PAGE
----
The phrase ‘under the hood’ is an idiom we use to express investigating things that are not normally seen with the naked eye. It comes from the automotive world. Looking under the hood at a car show means looking at a car’s engine. We can apply the same principle to the RV world.
Motorhomes have engines, so we can certainly look under the hood in a literal sense. But what about fifth wheels, travel trailers, and the like? Forget about what’s under the hood. What’s underneath your RV?
Mechanics Are Underneath
Regardless of whether you are looking at a motorhome or some sort of trailer, you will find most of an RV’s mechanics underneath. By ‘mechanics’, we are referring to plumbing, wiring, cabling systems, and so forth. Most of the mechanics that make an RV as comfortable as a traditional home are located under the floor.
Incidentally, this is why Connecticut-based AirSkirts recommends protecting an RV with skirting whenever temperatures are forecast to dip below freezing. Like other types of skirting, AirSkirts inflatable skirting takes up that space between the bottom of the RV and the ground. Cold air is kept out and the space underneath the unit stays warmer.
In some of your more expensive fifth wheels and motorhomes, the mechanics are sandwiched between the RV floor and a secondary panel underneath. This secondary panel protects mechanics from road debris, salt and sand, etc. It might not protect against extremely cold temperatures.
Storage Is Underneath
Your typical low-end travel trailer will not offer any underneath storage. However, underneath storage is fairly common for high-end travel trailers, fifth wheels, and motorhomes. The bigger the rig, the more underneath storage it tends to offer.
Underneath storage is invaluable to people who spend more than just weekends in their RVs. It is ideal for all sorts of things from lawn chairs to picnic tables and extra camping gear. Underneath storage also trends to be minimally insulated though, so storing anything affected by extreme temperatures is not a good idea.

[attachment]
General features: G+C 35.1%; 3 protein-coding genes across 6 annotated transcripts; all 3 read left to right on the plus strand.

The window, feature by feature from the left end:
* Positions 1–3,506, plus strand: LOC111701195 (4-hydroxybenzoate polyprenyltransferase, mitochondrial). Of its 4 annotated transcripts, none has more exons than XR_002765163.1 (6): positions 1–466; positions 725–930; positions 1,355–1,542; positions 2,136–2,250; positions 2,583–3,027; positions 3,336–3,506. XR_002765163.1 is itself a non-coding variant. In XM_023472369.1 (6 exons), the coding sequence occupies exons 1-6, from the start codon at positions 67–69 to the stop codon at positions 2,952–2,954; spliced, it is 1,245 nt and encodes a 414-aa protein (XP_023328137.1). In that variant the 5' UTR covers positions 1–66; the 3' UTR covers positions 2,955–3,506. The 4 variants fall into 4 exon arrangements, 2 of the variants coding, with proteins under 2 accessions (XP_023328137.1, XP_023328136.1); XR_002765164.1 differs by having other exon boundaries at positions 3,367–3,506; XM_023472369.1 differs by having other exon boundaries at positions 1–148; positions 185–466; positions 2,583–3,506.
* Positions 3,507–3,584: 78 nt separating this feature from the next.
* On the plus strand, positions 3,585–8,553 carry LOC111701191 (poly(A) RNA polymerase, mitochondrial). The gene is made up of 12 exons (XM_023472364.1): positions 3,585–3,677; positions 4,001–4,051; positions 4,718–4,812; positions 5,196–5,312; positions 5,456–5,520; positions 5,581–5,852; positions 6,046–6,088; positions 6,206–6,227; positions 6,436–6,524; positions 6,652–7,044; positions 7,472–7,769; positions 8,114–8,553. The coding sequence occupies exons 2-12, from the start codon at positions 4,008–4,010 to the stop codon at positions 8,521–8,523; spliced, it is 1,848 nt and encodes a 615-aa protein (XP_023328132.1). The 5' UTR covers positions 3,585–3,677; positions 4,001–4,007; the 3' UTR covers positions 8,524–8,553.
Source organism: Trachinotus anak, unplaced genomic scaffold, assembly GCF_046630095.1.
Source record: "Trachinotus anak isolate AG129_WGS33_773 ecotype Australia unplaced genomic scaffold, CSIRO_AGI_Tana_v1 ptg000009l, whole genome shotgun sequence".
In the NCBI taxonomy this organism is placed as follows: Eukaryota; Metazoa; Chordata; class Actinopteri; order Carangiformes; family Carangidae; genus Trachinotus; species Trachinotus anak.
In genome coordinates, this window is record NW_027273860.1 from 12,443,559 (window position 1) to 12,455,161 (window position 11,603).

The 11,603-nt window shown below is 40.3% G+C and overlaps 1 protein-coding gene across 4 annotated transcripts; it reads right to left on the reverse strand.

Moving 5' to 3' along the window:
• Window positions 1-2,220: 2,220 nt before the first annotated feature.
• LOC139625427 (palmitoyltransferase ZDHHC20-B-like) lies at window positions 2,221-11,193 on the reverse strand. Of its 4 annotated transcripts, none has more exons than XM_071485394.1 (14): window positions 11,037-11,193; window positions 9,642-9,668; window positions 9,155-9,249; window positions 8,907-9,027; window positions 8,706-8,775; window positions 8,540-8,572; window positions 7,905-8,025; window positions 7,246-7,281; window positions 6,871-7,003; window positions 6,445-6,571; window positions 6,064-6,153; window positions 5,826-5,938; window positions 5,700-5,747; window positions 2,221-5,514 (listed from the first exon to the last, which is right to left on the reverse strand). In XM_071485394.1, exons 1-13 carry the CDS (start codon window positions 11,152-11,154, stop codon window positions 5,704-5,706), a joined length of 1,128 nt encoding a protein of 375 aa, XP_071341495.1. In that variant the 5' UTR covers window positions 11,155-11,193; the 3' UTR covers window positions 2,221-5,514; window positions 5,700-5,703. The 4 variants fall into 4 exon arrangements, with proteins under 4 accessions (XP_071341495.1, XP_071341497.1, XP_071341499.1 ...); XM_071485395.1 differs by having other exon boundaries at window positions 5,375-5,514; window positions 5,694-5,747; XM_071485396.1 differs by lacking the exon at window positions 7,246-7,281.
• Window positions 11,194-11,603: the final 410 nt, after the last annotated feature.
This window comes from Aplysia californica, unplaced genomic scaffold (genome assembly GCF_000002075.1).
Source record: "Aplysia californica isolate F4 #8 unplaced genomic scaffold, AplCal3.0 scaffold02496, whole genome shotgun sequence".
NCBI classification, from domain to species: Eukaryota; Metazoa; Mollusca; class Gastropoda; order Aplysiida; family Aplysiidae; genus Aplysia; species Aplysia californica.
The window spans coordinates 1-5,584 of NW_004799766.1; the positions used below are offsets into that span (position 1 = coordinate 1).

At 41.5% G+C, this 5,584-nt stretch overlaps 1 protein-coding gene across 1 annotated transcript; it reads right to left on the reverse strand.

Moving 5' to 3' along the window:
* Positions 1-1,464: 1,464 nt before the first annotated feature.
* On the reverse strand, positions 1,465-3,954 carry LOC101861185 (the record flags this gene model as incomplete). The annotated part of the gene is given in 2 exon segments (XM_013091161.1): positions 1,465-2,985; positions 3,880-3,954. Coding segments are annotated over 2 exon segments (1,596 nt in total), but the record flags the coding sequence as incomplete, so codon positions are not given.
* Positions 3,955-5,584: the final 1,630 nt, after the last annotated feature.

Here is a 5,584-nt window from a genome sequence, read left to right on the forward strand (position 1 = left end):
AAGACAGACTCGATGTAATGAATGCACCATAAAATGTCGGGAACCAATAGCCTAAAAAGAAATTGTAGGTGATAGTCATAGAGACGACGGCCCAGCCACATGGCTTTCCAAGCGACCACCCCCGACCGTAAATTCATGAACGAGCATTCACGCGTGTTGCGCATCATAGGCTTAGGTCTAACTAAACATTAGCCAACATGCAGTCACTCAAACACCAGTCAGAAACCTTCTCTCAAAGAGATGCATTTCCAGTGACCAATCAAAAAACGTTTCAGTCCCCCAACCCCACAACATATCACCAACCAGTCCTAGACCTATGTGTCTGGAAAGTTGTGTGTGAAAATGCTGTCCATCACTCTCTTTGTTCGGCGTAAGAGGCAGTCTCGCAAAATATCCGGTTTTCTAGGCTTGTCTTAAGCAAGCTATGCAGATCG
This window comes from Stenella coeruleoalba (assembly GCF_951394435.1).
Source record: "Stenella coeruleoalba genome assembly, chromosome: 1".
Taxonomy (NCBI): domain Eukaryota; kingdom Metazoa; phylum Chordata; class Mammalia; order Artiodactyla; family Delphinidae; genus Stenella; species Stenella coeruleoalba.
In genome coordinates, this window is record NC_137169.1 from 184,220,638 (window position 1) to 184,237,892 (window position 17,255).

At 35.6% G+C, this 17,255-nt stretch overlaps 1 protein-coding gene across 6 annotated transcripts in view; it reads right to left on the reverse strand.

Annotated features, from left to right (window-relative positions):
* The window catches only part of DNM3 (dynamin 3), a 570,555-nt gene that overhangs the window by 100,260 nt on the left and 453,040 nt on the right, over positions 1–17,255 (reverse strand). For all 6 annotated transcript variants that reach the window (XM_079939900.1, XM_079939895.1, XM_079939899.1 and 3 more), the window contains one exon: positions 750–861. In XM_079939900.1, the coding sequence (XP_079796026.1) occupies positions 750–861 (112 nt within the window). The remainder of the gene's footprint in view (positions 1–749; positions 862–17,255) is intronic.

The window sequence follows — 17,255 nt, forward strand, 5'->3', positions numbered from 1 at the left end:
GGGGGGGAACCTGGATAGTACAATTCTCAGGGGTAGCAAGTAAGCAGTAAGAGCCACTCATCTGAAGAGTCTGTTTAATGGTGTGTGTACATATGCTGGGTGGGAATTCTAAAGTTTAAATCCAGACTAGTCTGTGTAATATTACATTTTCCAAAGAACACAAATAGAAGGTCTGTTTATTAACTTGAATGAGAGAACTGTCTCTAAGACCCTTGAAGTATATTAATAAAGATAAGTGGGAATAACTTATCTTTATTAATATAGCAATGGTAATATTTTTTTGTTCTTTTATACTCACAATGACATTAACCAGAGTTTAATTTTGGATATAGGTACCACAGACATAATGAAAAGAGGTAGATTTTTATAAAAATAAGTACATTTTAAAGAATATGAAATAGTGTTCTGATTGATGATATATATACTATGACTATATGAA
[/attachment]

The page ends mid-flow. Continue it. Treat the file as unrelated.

The RVs Chassis
Most of what is found underneath an RV relates to the chassis or its components. For all intents and purposes, the chassis is the frame. On a Class C motorhome, the chassis is likely to be something from Ford, GM, or Mercedes-Benz. It would be similar to the chassis on which Class B and C delivery trucks are built.
Your biggest Class A motorhomes are built on chassis similar to those found on 18-wheelers, fire trucks, buses, and the like. These are heavy-duty chassis designed to not only accommodate a lot of weight, but also provide the necessary stability during travel.
As for fifth wheels and travel trailers, chassis can vary. They obviously have to be able to handle the weight of the RV space on top of them. But because there is no engine or transmission involved, a trailer chassis doesn’t have to be nearly as strong. Some trailer chassis are little more than a set of steel rails with wheels.
Take Care of It
Regardless of the particular type of RV and what is found underneath, it’s important to take care of mechanics, storage space, and even the chassis. Ignoring what’s underneath is really asking for trouble. Again, the biggest risk for underneath spaces is related the cold weather. RV skirting is the best tool available for protecting against the consequences of falling temperatures.
And now you know what is under your RV, or at least the basics. You might want to crawl underneath and look around for a little bit. You might be surprised by what you find.